January is always a time of mixed emotions for me as a reader. I look back with regret on all the books that I did not manage to read in the previous year while looking forward with eager anticipation to all the new ones to come. Scanning the first half of 2022, these 10 teen titles—many of which have strong crossover adult reader appeal—deserve a spot on TBR lists everywhere.

Author Jason Reynolds and fine artist Jason Griffin, two tremendous talents, collaborated to create Ain’t Burned All the Bright (Caitlyn Dlouhy/Atheneum, Jan. 11), a highly original illustrated verse novel that evocatively expresses the emotional stresses of the first year of the pandemic through the experiences of one family.

In a companion to their National Book Award–finalist title, PET, Akwaeke Emezi’s Bitter (Knopf, Feb. 15) introduces a 17-year-old artist who, following a childhood in foster care, finds refuge at an arts school. But citizens’ agitation for justice against exploitative monsters in the surrounding city forms an irresistible call to action.

Ironhead, or, Once a Young Lady (Levine Querido, Feb. 15) by Jean-Claude van Rijckeghem, translated from the Dutch by Kristen Gehrman, is set against the sweeping backdrop of the Napoleonic wars. When Stance is married off to a cruel, older man, she heads off to battle dressed as a boy and forges a new life path.

Once thought to be unattainable, the quest to run a four-minute mile is a story full of drama. Neal Bascomb does it justice in The Race of the Century: The Battle To Break the Four-Minute Mile (Scholastic Focus, March 1). This gripping work introduces readers to three mid-20th–century runners as they strive for glory.

Written and illustrated by Laura Gao, with color and art assistance by Weiwei Xu, Messy Roots: A Graphic Memoir of a Wuhanese American (Balzer + Bray/HarperCollins, March 8) is a timely and emotional story about immigration, coming-of-age, and coming out, framed by the anti-Chinese racism of the Covid-19 pandemic.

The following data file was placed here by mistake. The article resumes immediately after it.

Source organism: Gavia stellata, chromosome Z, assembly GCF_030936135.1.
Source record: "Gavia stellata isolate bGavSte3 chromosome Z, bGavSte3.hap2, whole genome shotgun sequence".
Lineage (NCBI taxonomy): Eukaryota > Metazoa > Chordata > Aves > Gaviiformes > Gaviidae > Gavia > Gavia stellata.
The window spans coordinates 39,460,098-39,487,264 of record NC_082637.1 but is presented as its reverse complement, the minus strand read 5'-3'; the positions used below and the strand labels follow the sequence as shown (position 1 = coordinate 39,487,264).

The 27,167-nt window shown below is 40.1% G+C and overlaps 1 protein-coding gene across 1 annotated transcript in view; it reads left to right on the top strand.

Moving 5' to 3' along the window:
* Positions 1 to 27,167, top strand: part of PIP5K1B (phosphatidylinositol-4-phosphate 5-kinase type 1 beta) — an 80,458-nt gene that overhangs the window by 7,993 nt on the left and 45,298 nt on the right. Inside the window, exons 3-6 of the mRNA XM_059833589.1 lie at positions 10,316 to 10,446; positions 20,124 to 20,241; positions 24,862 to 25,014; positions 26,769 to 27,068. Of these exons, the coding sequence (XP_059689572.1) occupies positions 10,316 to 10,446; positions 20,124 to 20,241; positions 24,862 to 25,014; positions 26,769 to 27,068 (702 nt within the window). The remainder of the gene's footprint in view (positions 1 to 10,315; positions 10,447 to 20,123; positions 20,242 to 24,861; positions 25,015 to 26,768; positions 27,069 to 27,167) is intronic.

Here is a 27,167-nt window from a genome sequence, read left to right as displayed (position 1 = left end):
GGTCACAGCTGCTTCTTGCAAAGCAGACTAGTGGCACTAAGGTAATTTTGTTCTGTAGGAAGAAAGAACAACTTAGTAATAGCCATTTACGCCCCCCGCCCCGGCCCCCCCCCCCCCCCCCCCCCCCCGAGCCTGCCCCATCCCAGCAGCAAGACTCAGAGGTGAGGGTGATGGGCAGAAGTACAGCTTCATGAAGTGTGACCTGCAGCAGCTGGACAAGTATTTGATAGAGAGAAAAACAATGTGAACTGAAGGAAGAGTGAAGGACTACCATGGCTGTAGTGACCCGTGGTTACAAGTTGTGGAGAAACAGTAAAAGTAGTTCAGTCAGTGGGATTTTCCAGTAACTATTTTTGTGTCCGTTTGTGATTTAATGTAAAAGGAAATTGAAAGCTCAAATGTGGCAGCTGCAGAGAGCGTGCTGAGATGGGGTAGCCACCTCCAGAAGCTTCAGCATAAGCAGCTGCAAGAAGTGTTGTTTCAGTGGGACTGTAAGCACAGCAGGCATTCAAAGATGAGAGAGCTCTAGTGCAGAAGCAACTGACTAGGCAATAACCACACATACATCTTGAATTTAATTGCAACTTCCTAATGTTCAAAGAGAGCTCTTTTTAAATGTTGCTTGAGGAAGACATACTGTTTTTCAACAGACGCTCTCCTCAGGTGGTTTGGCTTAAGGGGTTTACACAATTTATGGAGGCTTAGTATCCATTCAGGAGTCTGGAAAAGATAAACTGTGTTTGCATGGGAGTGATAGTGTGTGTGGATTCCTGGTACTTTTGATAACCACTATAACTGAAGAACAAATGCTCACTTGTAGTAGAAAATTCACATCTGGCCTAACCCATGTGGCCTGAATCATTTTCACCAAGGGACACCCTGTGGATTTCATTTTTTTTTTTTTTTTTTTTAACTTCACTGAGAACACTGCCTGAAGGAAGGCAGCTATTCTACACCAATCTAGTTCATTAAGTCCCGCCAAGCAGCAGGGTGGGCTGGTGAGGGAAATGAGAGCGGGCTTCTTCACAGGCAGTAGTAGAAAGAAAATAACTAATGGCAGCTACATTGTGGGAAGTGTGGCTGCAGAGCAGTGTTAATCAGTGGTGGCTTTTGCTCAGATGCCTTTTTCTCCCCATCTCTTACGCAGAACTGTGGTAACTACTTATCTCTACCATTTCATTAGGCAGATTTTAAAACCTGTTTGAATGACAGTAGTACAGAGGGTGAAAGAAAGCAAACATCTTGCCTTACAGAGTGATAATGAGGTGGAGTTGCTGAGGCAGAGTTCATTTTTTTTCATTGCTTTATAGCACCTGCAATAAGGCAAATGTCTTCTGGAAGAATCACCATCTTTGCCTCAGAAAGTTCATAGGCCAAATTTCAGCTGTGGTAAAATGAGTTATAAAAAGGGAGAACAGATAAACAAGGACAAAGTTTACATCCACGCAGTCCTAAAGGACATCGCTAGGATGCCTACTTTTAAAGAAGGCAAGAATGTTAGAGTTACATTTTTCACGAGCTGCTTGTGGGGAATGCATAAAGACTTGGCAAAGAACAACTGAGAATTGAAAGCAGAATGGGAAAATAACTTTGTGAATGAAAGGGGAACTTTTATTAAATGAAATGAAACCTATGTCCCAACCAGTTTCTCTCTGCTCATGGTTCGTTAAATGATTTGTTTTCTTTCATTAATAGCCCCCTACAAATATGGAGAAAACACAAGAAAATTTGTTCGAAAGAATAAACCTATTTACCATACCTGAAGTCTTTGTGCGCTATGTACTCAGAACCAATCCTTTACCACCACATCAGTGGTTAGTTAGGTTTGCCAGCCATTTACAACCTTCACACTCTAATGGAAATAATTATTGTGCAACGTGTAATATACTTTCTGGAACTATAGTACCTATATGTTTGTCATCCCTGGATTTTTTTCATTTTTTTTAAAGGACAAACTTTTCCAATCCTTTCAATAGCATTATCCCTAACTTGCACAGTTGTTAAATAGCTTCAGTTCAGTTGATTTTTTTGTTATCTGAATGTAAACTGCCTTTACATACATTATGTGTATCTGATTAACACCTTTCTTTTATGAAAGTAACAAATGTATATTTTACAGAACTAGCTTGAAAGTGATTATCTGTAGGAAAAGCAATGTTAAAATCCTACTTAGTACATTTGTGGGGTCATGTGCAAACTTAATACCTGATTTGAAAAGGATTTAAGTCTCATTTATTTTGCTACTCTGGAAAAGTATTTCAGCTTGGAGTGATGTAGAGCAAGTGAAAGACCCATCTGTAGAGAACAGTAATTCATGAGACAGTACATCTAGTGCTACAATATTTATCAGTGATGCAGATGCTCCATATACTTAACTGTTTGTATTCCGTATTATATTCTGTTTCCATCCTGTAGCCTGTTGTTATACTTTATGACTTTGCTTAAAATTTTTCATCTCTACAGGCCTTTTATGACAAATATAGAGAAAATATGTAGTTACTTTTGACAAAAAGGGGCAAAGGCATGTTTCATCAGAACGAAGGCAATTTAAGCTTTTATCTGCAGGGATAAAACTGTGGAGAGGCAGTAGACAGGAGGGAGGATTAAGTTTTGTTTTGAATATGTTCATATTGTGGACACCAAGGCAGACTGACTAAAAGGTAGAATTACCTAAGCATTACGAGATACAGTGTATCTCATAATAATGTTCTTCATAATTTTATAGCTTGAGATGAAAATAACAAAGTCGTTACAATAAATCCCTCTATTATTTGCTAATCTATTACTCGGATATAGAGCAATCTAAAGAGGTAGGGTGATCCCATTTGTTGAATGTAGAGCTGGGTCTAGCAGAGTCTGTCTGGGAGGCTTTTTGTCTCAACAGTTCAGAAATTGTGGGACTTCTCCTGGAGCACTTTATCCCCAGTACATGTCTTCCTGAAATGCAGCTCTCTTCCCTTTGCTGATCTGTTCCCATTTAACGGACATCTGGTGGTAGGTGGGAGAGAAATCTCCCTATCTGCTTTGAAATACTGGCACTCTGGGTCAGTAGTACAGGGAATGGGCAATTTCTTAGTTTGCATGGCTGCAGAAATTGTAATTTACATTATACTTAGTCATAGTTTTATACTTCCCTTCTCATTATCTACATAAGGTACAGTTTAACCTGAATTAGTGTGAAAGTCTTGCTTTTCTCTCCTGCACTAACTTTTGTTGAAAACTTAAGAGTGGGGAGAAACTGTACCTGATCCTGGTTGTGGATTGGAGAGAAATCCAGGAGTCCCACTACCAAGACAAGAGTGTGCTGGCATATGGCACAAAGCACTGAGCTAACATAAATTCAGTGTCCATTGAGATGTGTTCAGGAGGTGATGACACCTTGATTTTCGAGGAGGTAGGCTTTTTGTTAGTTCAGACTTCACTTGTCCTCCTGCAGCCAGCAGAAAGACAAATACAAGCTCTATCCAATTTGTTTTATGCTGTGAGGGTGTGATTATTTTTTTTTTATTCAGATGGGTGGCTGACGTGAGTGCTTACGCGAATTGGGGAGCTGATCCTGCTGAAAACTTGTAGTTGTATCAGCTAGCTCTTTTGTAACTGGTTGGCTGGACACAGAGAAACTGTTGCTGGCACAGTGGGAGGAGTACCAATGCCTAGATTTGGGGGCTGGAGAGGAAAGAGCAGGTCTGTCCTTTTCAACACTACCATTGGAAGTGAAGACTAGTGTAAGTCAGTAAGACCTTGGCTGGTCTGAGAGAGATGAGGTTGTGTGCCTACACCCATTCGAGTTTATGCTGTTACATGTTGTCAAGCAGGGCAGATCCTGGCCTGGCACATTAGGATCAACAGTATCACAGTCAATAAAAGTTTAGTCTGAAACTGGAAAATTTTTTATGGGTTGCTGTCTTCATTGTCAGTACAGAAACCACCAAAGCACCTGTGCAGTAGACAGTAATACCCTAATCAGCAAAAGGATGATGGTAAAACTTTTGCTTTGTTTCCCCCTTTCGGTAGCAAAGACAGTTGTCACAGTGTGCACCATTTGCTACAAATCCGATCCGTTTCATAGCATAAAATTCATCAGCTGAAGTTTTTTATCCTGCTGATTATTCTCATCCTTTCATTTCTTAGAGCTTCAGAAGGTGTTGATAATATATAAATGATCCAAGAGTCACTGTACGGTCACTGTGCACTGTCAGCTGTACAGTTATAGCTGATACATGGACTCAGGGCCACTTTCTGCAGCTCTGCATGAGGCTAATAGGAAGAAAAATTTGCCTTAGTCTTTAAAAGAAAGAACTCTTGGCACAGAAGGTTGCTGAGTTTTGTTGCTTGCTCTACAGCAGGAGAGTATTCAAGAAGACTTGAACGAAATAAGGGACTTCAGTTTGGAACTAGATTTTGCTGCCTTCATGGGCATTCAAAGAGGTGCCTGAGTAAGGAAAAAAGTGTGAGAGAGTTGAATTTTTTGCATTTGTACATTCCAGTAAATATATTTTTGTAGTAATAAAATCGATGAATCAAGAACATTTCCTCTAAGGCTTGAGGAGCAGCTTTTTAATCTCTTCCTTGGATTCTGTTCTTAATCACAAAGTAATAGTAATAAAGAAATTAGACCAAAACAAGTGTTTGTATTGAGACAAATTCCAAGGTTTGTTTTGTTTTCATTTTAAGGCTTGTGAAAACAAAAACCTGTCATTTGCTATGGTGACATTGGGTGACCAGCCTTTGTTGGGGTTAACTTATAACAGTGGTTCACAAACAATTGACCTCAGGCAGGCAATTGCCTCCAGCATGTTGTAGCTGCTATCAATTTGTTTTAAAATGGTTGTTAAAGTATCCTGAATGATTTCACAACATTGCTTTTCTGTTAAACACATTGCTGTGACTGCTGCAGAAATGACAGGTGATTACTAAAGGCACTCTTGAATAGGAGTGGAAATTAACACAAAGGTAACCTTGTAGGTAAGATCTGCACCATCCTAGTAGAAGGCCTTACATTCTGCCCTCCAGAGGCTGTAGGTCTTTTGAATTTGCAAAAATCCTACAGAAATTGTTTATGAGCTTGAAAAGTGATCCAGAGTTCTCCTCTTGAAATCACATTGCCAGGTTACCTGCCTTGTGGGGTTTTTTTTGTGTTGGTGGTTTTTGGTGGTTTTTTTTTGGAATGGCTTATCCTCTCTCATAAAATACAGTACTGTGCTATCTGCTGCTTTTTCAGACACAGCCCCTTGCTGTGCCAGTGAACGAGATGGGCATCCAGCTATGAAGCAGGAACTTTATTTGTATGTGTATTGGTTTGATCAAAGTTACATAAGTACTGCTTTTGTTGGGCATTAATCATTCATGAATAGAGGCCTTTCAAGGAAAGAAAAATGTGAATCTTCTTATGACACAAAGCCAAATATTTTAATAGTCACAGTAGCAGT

Candace Fleming’s Murder Among Friends: How Leopold and Loeb Tried To Commit the Perfect Crime (Anne Schwartz/Random, March 29) is an unforgettable account of the devastating 1924 murder of 14-year-old Bobby Franks by two older teens. It describes the subsequent trial and discusses arguments surrounding the insanity defense and death penalty.

The Color of the Sky Is the Shape of the Heart by Chesil, translated from the Japanese by Takami Nieda (Soho Teen, April 5), won awards upon its 2016 release in Japan. Centering a Korean Japanese protagonist like the author herself, this is a thoughtful, textured story of exclusion and the search for belonging.

The latest from 2020 Kirkus Prize finalist Hanna Alkaf, Queen of the Tiles (Salaam Reads/Simon + Schuster, April 19), immerses readers in the world of competitive Scrabble. Following the death of her Scrabble champion best friend, a grieving teen hopes to find closure through competing herself—but instead encounters an unsettling mystery.

Dina Nayeri, who came to the U.S. from Iran as a child refugee, explores this subject in The Waiting Place (Candlewick, May 3), featuring photographs by Anna Bosch Miralpeix. Nayeri thoughtfully and respectfully portrays daily life in a Greek refugee camp for 10 young people from Iran and Afghanistan.

Jen Ferguson (Michif/Métis) debuts with The Summer of Bitter and Sweet (Heartdrum, May 10), a powerful and empowering work of realistic fiction that follows a young woman through her journey of reckoning with relationship struggles with friends and family, understanding her own sexuality, and coming to grips with violence against Indigenous women.

Laura Simeon is a young readers’ editor.